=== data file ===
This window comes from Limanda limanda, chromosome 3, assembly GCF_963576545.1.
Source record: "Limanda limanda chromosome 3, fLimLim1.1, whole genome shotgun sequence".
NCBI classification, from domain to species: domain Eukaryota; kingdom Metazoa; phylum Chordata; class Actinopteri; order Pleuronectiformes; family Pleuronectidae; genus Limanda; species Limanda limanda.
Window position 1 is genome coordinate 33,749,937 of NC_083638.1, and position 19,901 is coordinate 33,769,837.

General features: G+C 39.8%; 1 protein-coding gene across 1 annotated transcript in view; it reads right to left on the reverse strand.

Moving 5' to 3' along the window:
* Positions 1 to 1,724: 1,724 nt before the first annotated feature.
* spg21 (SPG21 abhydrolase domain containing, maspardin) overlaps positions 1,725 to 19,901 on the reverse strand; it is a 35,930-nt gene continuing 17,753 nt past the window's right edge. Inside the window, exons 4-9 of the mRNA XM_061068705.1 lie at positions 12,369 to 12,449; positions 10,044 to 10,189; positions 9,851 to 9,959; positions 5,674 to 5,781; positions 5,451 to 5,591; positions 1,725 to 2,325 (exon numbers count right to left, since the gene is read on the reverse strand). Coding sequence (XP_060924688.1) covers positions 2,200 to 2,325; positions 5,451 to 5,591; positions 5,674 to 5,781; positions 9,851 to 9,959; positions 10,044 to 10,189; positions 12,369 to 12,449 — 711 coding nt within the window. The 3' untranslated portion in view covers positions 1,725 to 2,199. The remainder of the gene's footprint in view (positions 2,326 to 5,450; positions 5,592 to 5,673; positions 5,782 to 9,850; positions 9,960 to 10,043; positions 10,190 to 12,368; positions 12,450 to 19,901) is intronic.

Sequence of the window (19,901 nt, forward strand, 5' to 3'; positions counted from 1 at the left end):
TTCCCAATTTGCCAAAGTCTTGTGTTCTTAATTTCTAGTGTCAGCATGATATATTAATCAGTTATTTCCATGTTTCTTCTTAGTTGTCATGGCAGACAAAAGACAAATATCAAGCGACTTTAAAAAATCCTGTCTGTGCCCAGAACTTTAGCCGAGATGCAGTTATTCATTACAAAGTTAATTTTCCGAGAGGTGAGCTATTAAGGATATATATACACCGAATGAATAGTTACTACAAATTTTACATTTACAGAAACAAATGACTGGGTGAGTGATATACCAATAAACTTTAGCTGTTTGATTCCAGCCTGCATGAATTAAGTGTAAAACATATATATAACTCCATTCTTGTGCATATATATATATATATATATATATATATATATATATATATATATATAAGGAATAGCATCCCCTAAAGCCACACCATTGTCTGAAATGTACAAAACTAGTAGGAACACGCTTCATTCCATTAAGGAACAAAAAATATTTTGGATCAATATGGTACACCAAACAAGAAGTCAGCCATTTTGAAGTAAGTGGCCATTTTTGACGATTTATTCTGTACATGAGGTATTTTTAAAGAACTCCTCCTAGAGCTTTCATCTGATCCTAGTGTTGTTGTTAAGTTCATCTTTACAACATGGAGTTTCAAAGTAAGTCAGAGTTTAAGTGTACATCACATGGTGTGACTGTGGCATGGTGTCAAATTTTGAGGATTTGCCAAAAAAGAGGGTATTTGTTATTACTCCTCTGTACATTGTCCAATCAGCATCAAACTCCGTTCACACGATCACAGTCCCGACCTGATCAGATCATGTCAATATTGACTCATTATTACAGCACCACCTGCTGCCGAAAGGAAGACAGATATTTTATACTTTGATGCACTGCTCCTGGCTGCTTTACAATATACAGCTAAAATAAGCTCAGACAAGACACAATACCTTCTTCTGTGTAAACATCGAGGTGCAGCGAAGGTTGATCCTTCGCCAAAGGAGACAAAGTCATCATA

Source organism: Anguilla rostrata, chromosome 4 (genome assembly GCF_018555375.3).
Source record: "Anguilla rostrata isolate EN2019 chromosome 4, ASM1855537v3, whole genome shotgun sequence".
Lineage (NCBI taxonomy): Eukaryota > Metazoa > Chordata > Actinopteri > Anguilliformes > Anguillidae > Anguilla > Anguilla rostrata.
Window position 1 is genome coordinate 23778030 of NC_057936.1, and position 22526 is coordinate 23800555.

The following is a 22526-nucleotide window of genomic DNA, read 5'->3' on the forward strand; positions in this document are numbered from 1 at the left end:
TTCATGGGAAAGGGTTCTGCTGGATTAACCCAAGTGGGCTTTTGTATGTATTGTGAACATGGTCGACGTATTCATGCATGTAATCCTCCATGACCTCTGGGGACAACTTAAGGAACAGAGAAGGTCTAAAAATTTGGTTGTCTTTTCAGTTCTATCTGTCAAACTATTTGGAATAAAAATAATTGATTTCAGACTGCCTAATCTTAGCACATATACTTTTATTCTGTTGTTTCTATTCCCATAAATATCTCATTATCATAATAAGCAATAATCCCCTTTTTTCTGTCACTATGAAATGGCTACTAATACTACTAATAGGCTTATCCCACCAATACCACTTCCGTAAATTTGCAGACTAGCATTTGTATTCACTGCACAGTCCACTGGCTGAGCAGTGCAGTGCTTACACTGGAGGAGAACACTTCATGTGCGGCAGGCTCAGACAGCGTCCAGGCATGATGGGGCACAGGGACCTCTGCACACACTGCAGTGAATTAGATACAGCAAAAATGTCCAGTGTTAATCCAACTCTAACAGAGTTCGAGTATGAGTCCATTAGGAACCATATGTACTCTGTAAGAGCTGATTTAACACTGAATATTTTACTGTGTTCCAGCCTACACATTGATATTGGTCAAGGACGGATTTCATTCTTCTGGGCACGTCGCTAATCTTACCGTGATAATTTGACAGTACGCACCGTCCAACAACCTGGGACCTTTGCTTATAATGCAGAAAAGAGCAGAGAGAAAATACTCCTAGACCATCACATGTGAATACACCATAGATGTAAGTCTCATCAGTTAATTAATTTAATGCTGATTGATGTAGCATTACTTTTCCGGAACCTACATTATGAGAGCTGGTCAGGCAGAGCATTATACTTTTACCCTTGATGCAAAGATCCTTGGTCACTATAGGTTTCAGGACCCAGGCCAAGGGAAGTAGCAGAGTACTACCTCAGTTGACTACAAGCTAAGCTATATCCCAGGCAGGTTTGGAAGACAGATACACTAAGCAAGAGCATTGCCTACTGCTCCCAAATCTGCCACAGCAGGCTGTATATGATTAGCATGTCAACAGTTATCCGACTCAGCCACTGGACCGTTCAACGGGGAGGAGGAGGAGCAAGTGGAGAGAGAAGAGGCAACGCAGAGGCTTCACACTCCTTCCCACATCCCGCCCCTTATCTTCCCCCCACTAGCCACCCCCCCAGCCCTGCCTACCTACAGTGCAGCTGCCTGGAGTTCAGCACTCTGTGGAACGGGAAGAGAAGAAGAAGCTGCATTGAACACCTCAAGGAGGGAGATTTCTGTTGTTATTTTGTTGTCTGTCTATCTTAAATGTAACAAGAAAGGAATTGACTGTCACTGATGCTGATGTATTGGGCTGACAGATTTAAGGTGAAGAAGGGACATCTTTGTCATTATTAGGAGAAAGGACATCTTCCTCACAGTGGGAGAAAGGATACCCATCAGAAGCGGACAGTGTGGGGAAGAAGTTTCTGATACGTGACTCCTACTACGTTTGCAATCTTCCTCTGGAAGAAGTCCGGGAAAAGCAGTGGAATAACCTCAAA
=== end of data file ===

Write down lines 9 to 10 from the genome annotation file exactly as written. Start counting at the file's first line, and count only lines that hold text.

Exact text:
Sequence of the window (19,901 nt, forward strand, 5' to 3'; positions counted from 1 at the left end):
TTCCCAATTTGCCAAAGTCTTGTGTTCTTAATTTCTAGTGTCAGCATGATATATTAATCAGTTATTTCCATGTTTCTTCTTAGTTGTCATGGCAGACAAAAGACAAATATCAAGCGACTTTAAAAAATCCTGTCTGTGCCCAGAACTTTAGCCGAGATGCAGTTATTCATTACAAAGTTAATTTTCCGAGAGGTGAGCTATTAAGGATATATATACACCGAATGAATAGTTACTACAAATTTTACATTTACAGAAACAAATGACTGGGTGAGTGATATACCAATAAACTTTAGCTGTTTGATTCCAGCCTGCATGAATTAAGTGTAAAACATATATATAACTCCATTCTTGTGCATATATATATATATATATATATATATATATATATATATATATATATAAGGAATAGCATCCCCTAAAGCCACACCATTGTCTGAAATGTACAAAACTAGTAGGAACACGCTTCATTCCATTAAGGAACAAAAAATATTTTGGATCAATATGGTACACCAAACAAGAAGTCAGCCATTTTGAAGTAAGTGGCCATTTTTGACGATTTATTCTGTACATGAGGTATTTTTAAAGAACTCCTCCTAGAGCTTTCATCTGATCCTAGTGTTGTTGTTAAGTTCATCTTTACAACATGGAGTTTCAAAGTAAGTCAGAGTTTAAGTGTACATCACATGGTGTGACTGTGGCATGGTGTCAAATTTTGAGGATTTGCCAAAAAAGAGGGTATTTGTTATTACTCCTCTGTACATTGTCCAATCAGCATCAAACTCCGTTCACACGATCACAGTCCCGACCTGATCAGATCATGTCAATATTGACTCATTATTACAGCACCACCTGCTGCCGAAAGGAAGACAGATATTTTATACTTTGATGCACTGCTCCTGGCTGCTTTACAATATACAGCTAAAATAAGCTCAGACAAGACACAATACCTTCTTCTGTGTAAACATCGAGGTGCAGCGAAGGTTGATCCTTCGCCAAAGGAGACAAAGTCATCATA